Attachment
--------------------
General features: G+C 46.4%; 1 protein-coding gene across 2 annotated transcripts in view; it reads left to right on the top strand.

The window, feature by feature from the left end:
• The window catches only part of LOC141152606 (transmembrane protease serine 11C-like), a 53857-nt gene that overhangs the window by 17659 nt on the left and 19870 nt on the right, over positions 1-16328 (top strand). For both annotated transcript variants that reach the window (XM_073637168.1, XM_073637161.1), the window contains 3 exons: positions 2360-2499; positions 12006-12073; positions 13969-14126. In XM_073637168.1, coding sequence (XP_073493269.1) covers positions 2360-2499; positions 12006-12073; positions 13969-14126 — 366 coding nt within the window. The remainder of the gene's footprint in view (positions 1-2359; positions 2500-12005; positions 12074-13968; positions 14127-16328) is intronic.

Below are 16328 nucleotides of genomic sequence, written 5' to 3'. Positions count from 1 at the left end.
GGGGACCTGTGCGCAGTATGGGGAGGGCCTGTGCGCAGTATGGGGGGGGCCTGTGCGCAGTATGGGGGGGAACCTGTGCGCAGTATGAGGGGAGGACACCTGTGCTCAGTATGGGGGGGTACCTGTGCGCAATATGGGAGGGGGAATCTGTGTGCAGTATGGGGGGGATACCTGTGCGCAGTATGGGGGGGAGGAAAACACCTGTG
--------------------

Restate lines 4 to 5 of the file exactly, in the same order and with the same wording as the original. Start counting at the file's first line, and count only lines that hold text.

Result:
Below are 16328 nucleotides of genomic sequence, written 5' to 3'. Positions count from 1 at the left end.
GGGGACCTGTGCGCAGTATGGGGAGGGCCTGTGCGCAGTATGGGGGGGGCCTGTGCGCAGTATGGGGGGGAACCTGTGCGCAGTATGAGGGGAGGACACCTGTGCTCAGTATGGGGGGGTACCTGTGCGCAATATGGGAGGGGGAATCTGTGTGCAGTATGGGGGGGATACCTGTGCGCAGTATGGGGGGGAGGAAAACACCTGTG